I grew up on an apple orchard in rural minnesota and pruning was what my father and grandfather had to do every year to keep the trees in the best shape for picking. They climbed tall ladders, wielded poles with saw blades attached, and more often than not got poked in the face by branches. It sounded worse than the grading and hauling I had to do, but I was a small kid with small hands. Pruning kept the trees producing their best, and was far easier than planting new trees and waiting for them to bear fruit.
Like so many of you I’ve gone through phases where I've desperately wanted change in my life. I was unhappy with the old habits I’d accumulated and wanted things to be different, I wanted a whole new me. It’s ok to dream, but it’s even better to acknowledge the reality of the situation. A brand new me wasn’t going to arise and take over just like that. I wanted a new tree, but in reality I just needed some pruning.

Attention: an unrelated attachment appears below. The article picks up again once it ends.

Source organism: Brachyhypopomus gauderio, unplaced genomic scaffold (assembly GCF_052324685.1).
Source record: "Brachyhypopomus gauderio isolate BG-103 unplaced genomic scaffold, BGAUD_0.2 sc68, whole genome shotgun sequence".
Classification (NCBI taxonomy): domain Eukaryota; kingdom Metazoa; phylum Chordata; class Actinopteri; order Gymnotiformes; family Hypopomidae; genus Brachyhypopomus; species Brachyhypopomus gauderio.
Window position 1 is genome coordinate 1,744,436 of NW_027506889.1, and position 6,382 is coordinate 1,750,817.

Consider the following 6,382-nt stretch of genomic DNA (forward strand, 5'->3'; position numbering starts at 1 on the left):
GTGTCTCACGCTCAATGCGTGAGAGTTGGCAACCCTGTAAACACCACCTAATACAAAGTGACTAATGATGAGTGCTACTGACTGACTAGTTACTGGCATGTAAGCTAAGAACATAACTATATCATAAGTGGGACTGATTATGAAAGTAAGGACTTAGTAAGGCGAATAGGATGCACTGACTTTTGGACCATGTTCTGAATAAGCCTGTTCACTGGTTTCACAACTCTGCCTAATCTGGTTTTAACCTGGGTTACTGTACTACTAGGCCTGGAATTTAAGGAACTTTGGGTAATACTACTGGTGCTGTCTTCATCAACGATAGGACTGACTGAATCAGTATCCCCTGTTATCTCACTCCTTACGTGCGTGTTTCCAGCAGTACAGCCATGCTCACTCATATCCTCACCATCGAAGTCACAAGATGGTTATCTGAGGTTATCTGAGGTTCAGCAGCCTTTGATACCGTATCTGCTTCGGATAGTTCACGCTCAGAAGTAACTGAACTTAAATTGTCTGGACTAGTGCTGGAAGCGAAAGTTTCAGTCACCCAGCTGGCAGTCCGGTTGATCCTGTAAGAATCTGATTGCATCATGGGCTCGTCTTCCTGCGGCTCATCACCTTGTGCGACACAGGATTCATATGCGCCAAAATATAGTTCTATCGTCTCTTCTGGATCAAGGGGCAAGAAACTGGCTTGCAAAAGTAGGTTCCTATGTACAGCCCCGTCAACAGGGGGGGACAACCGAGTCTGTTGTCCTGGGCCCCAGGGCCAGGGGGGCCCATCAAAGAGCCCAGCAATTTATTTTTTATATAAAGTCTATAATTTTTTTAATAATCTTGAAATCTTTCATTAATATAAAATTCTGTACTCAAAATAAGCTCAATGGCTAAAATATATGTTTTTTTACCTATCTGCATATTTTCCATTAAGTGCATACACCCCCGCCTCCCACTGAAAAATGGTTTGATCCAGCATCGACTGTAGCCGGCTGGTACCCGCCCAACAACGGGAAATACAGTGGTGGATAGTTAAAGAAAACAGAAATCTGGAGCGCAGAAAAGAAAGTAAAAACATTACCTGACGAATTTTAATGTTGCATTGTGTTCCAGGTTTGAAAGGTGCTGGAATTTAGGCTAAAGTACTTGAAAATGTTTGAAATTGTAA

Just as it’s easy to accumulate stuff that no longer suit you, it’s easy to accumulate habits and behaviors that don’t reward you like they used to. And as tricky as it is to pare down our possessions, our habits can be even more reluctant to go. These are the branches we need to prune away. As much as we wish we could drop everything we’re doing and start fresh, we risk throwing out the proverbial baby with the bathwater.
The change we wish for is sudden and easy, but the best lasting change comes gradually and not without difficulty.
Here’s some small tips to get started pruning your life.
- Investigating your life. Look, with a critical eye, at your daily habits and behaviors. Do they still work for you, do they bring you joy, or are they purely automatic?
- Trim the small branches first. Halt an old small time wasting habit, and instead of filling it with a new task immediately, get a sense for how much time you just freed up. Sit with the normal discomfort this newfound freedom brings. By starting small you will build up momentum to tackle the bigger stuff.
- Cultivate pruning as a habit. With enough practice at trimming away the excess in your life, it will become a helpful habit in and of itself. This skill will suit you the rest of your life.
- Acknowledge mistakes and adapt. You might find you miss an old habit you trimmed away. If that persists and you feel in your gut it was good for you it’s ok to go back to it. We often realize something is valuable only when it’s no longer in our lives. There's no right or wrong to this, other than what you decide is best for yourself.